A senior policy analyst with the Canada Mortgage and Housing Corporation says it's tough to tell exactly when P.E.I.'s vacancy rate will rebound.
According to recently released data by the CMHC, the Island had a vacancy rate of 1.2 per cent last October.
Chris Janes said in a market like P.E.I., the ideal vacancy rate is between three and five per cent.
"Within that range, renters are able to find adequate rental accommodations or apartments and the buildings are still able to earn a normalized return on their investment," Janes said. "So they're not losing money by having units vacant."
However based on a "normal housing cycle," getting to that three to five per cent rate won't happen overnight.
"It typically takes a minimum of five years before we see any type of a housing market dynamic come back to a normal equilibrium, where we have adequate supply and still have adequate demand to absorb that supply," Janes said.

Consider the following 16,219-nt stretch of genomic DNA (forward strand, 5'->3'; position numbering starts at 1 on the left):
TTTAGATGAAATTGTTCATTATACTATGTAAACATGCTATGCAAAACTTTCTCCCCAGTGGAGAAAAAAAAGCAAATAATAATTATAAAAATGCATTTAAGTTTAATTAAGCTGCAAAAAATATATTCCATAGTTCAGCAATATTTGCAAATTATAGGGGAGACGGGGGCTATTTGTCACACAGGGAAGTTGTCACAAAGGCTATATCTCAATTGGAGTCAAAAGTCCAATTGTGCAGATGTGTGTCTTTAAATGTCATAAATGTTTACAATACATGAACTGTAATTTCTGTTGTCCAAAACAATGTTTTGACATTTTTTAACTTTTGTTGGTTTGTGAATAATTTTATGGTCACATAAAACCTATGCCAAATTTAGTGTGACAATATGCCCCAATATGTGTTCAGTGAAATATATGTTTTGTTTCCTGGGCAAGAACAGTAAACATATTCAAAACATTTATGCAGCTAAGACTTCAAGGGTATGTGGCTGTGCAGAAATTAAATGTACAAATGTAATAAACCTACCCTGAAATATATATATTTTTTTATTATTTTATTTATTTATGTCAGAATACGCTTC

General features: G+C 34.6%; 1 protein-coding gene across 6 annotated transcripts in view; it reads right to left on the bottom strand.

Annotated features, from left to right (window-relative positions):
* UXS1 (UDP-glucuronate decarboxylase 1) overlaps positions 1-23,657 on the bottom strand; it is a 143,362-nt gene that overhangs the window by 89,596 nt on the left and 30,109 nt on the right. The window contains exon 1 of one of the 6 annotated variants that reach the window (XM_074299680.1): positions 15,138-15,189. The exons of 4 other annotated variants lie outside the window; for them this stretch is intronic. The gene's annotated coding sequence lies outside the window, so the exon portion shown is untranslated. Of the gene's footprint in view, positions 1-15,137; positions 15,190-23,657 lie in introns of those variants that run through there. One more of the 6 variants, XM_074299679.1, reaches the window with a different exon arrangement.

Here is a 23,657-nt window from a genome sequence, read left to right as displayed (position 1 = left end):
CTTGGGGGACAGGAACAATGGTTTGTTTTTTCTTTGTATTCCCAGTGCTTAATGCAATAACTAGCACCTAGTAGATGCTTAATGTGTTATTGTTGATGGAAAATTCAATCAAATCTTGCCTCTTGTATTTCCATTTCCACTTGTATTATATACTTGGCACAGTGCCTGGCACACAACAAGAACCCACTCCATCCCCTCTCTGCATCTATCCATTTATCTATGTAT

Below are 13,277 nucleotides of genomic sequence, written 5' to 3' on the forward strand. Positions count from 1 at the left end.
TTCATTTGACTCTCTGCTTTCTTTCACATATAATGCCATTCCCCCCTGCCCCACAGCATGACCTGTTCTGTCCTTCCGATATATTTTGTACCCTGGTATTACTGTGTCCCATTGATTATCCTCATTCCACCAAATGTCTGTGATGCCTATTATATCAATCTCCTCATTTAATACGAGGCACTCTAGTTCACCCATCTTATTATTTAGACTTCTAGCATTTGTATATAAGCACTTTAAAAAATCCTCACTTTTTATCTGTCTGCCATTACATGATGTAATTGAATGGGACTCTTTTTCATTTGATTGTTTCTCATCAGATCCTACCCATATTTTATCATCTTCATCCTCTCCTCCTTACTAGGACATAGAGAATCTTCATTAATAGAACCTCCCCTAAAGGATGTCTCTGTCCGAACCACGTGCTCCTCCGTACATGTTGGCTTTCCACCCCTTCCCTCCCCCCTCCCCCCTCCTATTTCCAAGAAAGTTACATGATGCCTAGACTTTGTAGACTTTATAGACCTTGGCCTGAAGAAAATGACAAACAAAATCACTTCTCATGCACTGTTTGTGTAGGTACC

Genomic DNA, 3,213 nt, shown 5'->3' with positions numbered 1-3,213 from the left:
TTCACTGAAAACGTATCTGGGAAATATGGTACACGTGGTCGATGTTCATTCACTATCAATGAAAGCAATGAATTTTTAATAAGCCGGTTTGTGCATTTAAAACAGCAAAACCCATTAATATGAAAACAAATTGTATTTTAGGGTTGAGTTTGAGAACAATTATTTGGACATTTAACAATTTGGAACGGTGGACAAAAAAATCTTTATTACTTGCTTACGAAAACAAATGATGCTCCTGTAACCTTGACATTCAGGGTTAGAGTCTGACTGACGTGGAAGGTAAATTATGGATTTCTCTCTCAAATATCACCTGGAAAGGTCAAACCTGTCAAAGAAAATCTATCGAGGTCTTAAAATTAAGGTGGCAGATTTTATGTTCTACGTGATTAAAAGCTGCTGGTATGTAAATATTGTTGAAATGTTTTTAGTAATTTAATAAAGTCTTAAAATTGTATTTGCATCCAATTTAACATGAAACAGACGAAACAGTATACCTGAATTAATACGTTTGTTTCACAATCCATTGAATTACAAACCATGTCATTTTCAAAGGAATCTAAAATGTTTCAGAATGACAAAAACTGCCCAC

He said in situations where vacancy rates approach close to zero, there should be a focus on building affordable housing.
"Obviously the market can't keep up to demand as quickly as some people may hope or like."
He said when vacancy rates are low it becomes very profitable for multi-unit constructors to build new supply and eventually that will lead to a "more normalized rental market."
"Near zero is not good for anybody. I would say now … at 1.2 per cent it's still very low," he said.
People 'unable to find adequate accommodations'
Janes said while the vacancy rate on P.E.I. and in Charlottetown is better than it was a year ago, it is still not good.
"Unfortunately there's a lot of people I think in P.E.I. right now, and Charlottetown in particular, who are still unable to find adequate accommodations — affordable rental accommodations," Janes said.
He said a lot of the new buildings going up on P.E.I. are "not cheap."
"We need to start to focus on affordable rental housing in situations where we see near-zero vacancy rates, and that's really right across the country right now in most major centres," Janes said.
He said it's important for all levels of government and the private sector to work together to solve the issue.
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